Echocardiography as a screen to prevent SCD in athletes — 5 Questions with CJSM

 

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Dr. Gian Corrado performing screening cardiac ultrasound

For our first “5 Questions with CJSM” of 2017, we have a special guest:  Dr. Gianmichel Corrado, of Boston Children’s Hospital and Northeastern University.

Dr. Gian Corrado  is a doubly special guest for me: he is the lead author of a ‘published-ahead-of-print’ CJSM study and is someone who trained me in sports medicine at Boston Children’s Hospital.

I have fond memories of working alongside him, the head team physician for Northeastern University in Boston, as we cared for hockey and football athletes.  And I remember the work he was just beginning to do in his now-blossoming area of research.

The new study reports the findings of a novel ‘take’ on a controversial aspect of sports medicine: how might we screen for underlying disorders that predispose our athletes to sudden cardiac death (SCD)?

By the way, don’t let Dr. Gian Corrado’s name fool you — this is not that Dr. Corrado, (Domenico Corrado), who also has published on screening for SCD; but both Drs. Corrado share a similar concern: the primary prevention of this catastrophic event.

Dr. Gian Corrado’s approach is to use ‘screening echocardiography in front-line providers,’ and his findings can be found here:  ‘Early Screening for Cardiovascular Abnormalities with Pre-Participation Echocardiography:  Feasibility Study.’

Dr. Corrado has this to say about his important work:

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1. CJSM: What was the principal outcome measure you were looking at in this study? What were the secondary outcome measures?

GC: Central in the debate as to how to best identify athletes at risk for sudden death (SD) is cost-effectiveness.  The American Heart Association continues to recommend a history and physical (H&P) as the sole method for screening young athletes for the cardiac conditions that can cause SD.  The H&P has been shown to be a poor test to apply to the above dilemma as it misses athletes whom have potentially deadly cardiac conditions and falsely identifies those that do not.  Many feel that, given this reality, an electrocardiogram (ECG) screening program should be implemented.  This approach has been shown to have significant limitations as it too yields high false positive rates.  The Northeastern Group has suggested and demonstrated that with advances in portable ultrasound frontline providers (FLP) can obtain limited echocardiographic images pertinent to the structural conditions that dominate in culpability with SD. Read more of this post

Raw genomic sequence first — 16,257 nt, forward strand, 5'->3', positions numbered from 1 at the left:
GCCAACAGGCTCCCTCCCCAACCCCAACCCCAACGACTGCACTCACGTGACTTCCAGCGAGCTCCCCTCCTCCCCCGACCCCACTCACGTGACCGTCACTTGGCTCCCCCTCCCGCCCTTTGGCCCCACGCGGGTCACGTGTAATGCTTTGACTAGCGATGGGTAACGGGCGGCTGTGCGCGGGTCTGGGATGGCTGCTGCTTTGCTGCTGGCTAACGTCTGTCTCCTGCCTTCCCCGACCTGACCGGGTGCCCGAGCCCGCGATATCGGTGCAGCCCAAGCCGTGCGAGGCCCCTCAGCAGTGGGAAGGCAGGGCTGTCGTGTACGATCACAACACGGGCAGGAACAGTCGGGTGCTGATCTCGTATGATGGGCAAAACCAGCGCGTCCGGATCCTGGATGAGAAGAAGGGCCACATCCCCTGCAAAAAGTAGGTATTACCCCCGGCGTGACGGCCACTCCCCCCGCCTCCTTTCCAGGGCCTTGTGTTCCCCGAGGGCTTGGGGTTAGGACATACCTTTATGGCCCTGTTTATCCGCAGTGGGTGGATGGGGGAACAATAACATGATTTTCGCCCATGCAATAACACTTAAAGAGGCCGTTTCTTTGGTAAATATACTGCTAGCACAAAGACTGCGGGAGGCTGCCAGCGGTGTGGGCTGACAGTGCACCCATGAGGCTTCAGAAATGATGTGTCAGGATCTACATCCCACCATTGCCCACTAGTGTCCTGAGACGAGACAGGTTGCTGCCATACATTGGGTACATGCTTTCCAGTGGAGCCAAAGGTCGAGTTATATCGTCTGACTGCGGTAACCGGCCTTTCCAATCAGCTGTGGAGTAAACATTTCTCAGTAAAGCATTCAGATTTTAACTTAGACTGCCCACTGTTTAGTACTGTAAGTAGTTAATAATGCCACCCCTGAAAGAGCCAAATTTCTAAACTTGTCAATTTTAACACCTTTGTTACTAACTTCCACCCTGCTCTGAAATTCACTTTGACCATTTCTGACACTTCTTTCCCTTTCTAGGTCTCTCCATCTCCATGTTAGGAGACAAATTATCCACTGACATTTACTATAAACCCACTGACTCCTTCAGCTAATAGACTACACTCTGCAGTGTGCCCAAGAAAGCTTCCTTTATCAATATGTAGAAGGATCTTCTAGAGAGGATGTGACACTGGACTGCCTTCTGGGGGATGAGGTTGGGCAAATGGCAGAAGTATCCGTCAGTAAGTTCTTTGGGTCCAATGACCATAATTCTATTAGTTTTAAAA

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ECG for the PPE? A conversation with Dr. Jonathan Drezner

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Dr. Jonathan Drezner in South Africa. Photo courtesy Alison Brooks.

Highlighting the just-published issue of CJSM is the new American Medical Society for Sports Medicine (AMSSM) position statement on cardiovascular preparticipation screening in young athletes.  The position statement is an invaluable contribution to the ongoing discussion over the pros and cons of adding the ECG to the preparticipation evaluation/examination (PPE) to prevent sudden cardiac death/arrest (SCD/SCA).

Those familiar with this debate will be familiar as well with the lead author of the statement, Dr. Jonathan Drezner. Dr. Drezner is a Professor in the Department of Family Medicine at the University of Washington and a team physician for the Seattle Seahawks of the NFL.  Dr. Drezner has published frequently in our pages, most often on the subjects of the PPE and screening for SCD/SCA.

The debate over the role of ECG in the PPE is one of the more contentious in sports medicine.  We look forward to seeing how the AMSSM statement will contribute to the direction that debate will take.  jsm-podcast-bg-1

You can gain added perspective on the statement and the controversy by listening to our newest podcast — a conversation with Dr. Drezner himself.  You can access the podcast both on iTunes and you can find it on our CJSM website as well.